Last October, we installed a solar water heating system on our home. It has been about 10 months and I thought this would be a good time for a promised update. Overall, we are very pleased with the results.
Our system was manufactured by Heliodyne in Richmond, Calif. I like that it is made in the U.S. and is relatively local. It consists of one 4-foot-by-10-foot flat plate collector on the roof and a 75-gallon water tank (with natural gas backup) in the garage. Space is at a premium in our two-car garage, since we actually park two cars and a bunch of other stuff in it, and the single-tank system has the same footprint of our previous 50-gallon tank.
The single tank is just like a standard, well-insulated, gas-fired water heater with some extra connections to accommodate the solar component. It serves as a backup and is set to automatically turn on just like a regular water heater when necessary. During the summer, it is a rare occasion, but during winter it regularly supplements the reduced solar contribution.
There are two ways to monitor the system’s performance. First, the controller has software that provides information directly to our home computer. Secondly, I compare our bills from Southwest Gas. Neither provides a precise account of actual savings because there are many factors that blur the data. I know how much energy the system collects from the sun, but how much of that solar energy is used to offset our use of natural gas is not as clear because we also use natural gas for cooking, space heating and clothes drying. Plus, the new system is set to provide hotter water than we had before, something we enjoy quite a bit.
The bottom line is that even with the water set to a higher average temperature, we have cut our use of natural gas considerably. Average yearly consumption for the entire home is expected to be about 33 percent lower, with a monthly maximum reduction of 63 percent so far. Although I do not know exactly what the percentage is for just the hot water, I can say that the system’s performance has so far exceeded its official rating by about 20 percent.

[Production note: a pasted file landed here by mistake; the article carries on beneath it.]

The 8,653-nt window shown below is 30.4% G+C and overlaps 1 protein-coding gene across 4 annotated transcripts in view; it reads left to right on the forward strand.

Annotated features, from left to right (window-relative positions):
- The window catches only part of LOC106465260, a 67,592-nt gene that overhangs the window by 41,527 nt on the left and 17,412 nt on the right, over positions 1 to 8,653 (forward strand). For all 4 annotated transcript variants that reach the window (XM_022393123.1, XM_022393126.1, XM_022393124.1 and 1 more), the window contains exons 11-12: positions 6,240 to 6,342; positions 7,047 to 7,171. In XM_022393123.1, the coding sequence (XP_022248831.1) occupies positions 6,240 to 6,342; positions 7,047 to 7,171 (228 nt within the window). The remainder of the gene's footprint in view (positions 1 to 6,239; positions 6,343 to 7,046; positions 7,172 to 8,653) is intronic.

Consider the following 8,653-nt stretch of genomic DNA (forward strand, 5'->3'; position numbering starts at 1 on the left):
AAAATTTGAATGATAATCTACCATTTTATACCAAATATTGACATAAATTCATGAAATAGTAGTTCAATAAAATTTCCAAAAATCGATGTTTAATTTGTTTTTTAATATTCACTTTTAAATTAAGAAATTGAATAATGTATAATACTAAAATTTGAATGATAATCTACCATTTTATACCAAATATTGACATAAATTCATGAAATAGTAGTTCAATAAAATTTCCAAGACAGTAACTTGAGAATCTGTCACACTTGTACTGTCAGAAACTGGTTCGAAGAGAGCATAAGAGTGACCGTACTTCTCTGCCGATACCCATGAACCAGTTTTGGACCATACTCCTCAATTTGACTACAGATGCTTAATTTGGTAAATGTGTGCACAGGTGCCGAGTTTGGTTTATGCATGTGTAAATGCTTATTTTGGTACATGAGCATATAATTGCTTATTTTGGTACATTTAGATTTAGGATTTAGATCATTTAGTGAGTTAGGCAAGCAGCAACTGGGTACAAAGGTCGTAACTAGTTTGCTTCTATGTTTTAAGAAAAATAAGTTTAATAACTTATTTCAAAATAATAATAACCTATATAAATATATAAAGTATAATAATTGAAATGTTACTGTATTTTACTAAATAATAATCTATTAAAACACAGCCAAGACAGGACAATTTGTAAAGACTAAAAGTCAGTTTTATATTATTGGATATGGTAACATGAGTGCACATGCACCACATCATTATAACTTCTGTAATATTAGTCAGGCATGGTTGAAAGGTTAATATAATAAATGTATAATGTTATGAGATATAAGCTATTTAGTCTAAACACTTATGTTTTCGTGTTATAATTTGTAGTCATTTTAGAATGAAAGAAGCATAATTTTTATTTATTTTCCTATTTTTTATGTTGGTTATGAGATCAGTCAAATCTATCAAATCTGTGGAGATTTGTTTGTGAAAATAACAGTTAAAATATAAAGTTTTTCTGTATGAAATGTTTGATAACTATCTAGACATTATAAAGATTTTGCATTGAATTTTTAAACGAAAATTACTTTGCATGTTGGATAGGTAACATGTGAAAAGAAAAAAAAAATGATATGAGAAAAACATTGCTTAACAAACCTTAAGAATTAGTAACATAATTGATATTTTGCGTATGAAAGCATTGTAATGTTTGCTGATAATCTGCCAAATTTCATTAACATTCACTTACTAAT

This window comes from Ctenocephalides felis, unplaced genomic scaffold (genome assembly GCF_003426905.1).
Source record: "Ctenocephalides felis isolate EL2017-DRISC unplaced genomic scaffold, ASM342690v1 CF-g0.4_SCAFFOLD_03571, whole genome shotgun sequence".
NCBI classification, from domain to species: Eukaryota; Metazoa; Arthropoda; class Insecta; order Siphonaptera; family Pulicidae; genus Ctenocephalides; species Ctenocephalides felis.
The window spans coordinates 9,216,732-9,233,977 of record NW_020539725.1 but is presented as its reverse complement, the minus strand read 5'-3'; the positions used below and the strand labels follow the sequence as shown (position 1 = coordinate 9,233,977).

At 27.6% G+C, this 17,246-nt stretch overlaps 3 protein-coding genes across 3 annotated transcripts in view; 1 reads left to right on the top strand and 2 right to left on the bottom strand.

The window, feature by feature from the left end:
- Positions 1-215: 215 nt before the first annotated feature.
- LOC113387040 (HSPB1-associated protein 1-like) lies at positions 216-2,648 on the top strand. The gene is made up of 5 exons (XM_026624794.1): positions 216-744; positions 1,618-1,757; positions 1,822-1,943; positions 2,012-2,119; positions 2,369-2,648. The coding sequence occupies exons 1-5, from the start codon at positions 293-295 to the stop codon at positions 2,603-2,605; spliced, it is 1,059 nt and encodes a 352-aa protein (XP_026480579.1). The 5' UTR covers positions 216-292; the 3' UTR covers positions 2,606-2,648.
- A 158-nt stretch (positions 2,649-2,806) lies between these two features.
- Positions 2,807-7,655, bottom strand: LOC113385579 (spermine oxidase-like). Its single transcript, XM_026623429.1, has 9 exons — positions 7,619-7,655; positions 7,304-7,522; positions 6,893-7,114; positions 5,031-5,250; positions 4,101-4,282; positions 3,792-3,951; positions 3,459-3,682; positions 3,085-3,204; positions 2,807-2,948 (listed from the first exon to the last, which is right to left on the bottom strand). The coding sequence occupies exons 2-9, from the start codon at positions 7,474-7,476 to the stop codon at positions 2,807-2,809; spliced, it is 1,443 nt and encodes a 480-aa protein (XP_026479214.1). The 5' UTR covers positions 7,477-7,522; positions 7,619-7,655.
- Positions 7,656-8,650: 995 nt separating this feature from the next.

Unlike photovoltaic systems that can send excess energy back into the grid for credits that can be redeemed in the future, solar hot water is a “use it or lose it” resource. There is no way to shove that excess thermal energy back into the pipe to the benefit of Southwest Gas or its other customers. In general, those who use the most hot water, whether larger families or commercial businesses, will get the greatest bang for their solar-water-heating buck. Our particular situation is the opposite and therefore more of a worst-case scenario when it comes to payback. No matter how you slice it, though, a solar water heater is the only kind I know with any payback at all.
Payback comes in many forms, and the simple savings is by far the least important. Natural gas is now very cheap, because of the increasingly widespread practice of hydraulic fracturing, otherwise known as fracking.
The process injects a toxic brew of chemicals into the ground, fracturing the rock to release gas and other by-products. It is far from benign. Aquifers are being poisoned forever and an increasing number of people, our fellow citizens, friends and family, are getting seriously ill as their property values plummet to zero.
My computer shows a chart of red bars indicating how much energy our system has produced. Every increment on each of those bright red bars means one less unit of natural gas burned, one less bit of water poisoned, and fewer friends and fellow human beings damaged by the relentless quest for fossil fuel profit at any cost. There are many who can afford solar water heaters. Imagine the impact we will have when they are on every rooftop!
This is a good time to install a system. Incentives are strong now, but they come and go. If you can afford it, please invest in our collective future. That is what green living is all about.
Steve Rypka is a green living consultant and president of GreenDream Enterprises, a company committed to helping people live lighter on the planet. For more information and links to additional resources relating to this column, or to reach Steve, please visit www.greendream.biz.